Co. B., 14th Ill. Infantry

Memphis Bulletin, April 1, 1863



April 1-2, 1864, Federal Reconnaissance and scouts about Bull's Gap, Strawberry Plains and Morristown

KNOXVILLE, April 2, 1864.

Maj. Gen. W. T. SHERMAN:

Gen. Stoneman reached Bull's Gap, and his cavalry is scouting beyond that place. The enemy have all gone beyond Jonesborough and probably beyond the Watauga. Scouts report that Longstreet's main force is moving to East Virginia, only about 3,500 men, mostly cavalry, being left to protect the salt-works. I will know the facts in a few days. Longstreet was with his troops at Bull's Gap while I was at Morristown last week, he having returned from Virginia. Upon learning we were advancing he also brought back a division of infantry, which was then en route for Virginia. The rebels have destroyed the bridge beyond Bull's Gap and Greeneville, and have carried off the telegraph wire, but have not injured the track as far as learned. I will occupy Bull's Gap with infantry, and scout the country above with cavalry, but will not injure the railroad until I get further instructions from you. I will have all preparations made to carry out your plans.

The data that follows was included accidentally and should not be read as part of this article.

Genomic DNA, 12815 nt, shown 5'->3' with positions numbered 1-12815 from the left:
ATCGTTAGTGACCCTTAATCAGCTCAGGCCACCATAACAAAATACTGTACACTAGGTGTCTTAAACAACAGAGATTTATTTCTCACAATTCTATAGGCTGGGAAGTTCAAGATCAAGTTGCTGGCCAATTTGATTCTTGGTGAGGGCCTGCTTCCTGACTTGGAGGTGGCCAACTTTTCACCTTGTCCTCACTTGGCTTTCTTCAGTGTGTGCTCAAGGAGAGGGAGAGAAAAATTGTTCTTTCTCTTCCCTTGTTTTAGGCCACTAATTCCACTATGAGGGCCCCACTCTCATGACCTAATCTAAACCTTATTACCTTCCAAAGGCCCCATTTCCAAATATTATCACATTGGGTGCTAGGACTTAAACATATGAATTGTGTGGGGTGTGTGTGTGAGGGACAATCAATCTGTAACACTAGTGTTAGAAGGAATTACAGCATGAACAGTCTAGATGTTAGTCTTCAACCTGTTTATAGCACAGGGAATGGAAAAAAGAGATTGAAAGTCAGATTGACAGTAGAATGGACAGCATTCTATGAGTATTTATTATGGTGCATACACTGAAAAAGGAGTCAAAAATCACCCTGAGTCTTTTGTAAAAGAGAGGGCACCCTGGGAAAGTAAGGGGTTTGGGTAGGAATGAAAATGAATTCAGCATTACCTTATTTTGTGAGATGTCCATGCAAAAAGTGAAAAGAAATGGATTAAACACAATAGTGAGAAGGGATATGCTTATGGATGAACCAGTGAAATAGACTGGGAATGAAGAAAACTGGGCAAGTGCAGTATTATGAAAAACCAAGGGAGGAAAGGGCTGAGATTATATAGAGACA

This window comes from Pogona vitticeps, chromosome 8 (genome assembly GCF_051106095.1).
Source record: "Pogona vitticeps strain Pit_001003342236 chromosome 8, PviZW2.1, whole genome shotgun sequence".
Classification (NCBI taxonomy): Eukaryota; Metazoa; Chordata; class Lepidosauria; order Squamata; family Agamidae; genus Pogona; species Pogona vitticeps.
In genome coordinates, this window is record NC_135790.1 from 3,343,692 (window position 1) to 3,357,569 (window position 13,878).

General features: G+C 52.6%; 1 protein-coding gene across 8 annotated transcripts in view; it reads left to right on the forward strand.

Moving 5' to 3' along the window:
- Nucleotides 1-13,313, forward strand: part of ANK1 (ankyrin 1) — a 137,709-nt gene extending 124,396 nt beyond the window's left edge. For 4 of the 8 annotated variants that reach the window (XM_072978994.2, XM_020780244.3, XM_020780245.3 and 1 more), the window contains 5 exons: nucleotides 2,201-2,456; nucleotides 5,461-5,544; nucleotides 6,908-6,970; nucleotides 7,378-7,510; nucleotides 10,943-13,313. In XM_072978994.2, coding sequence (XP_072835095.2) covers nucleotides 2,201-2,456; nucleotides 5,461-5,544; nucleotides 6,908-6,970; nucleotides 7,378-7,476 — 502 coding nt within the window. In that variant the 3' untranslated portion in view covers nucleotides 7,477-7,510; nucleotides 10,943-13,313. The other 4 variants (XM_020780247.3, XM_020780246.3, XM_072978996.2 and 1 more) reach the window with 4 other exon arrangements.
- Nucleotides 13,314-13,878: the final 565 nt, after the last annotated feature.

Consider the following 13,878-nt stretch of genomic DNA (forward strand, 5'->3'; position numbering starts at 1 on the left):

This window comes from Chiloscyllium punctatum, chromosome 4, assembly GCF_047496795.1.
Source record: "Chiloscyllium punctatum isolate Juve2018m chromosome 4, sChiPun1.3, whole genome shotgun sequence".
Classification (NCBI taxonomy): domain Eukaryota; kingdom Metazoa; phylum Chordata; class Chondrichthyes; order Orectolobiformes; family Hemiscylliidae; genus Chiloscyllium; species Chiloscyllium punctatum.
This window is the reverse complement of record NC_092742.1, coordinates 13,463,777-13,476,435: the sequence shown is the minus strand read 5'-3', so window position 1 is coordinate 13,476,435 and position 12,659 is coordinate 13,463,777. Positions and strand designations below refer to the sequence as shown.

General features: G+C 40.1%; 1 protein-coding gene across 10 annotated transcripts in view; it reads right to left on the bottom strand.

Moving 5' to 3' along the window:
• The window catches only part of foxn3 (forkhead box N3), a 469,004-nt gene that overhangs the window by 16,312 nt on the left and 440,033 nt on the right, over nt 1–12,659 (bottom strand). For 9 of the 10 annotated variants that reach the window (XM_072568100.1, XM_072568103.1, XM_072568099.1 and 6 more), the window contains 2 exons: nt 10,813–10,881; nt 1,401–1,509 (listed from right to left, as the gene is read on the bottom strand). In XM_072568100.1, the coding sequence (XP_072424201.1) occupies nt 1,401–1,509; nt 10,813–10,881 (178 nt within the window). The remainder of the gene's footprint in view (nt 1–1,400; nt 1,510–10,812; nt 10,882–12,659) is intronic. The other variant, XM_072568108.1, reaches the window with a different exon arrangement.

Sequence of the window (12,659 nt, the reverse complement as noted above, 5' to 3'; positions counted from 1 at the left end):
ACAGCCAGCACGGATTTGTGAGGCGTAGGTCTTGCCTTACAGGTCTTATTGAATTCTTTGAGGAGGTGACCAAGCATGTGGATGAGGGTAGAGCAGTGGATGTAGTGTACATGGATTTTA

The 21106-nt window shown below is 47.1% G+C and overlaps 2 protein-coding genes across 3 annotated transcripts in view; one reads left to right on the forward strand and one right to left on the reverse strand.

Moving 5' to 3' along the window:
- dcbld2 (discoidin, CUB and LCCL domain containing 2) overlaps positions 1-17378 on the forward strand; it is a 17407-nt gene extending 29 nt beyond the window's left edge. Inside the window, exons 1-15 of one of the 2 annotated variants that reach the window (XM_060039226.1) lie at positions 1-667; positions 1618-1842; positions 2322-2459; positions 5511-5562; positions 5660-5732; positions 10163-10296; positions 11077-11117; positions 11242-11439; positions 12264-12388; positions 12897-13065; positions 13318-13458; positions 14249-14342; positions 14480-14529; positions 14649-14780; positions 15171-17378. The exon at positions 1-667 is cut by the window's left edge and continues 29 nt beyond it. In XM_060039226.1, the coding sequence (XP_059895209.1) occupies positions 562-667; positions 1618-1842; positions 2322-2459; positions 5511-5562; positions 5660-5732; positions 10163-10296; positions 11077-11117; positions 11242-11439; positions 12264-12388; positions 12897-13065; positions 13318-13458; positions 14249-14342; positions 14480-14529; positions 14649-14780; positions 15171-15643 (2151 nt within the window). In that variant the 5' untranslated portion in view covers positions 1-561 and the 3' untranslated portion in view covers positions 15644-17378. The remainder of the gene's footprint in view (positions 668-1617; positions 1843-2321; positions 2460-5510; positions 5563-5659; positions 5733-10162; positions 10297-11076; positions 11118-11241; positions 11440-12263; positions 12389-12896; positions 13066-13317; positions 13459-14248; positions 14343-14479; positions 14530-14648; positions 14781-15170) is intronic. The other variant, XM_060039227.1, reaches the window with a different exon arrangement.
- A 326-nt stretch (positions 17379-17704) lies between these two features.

J. M. SCHOFIELD, Maj.-Gen.

LOUDON, April 2, 1864.

HEADQUARTERS ARMY OF THE OHIO, Strawberry Plains, April 2, 1864.

Brig. Gen. T. J. Wood, Commanding Third Division, Fourth Army Corps:

GENERAL: Gen. Stoneman went yesterday with a division on a reconnaissance to Morristown. To-day he is at Bull's Gap, and possibly beyond. The result of his movement will determine whether any other force may be required to complete what is to be done on that line. No news from below.

Very respectfully, your obedient servant,

J. D. COX, Brigadier-Gen., Chief of Staff.

OR, Ser. I, Vol. 32, pt. III, pp. 225-226.



        1, 1865 - "These bushmen have been troubling the Southern citizens very much." An entry from the Diary of Eliza Rhea Anderson Fain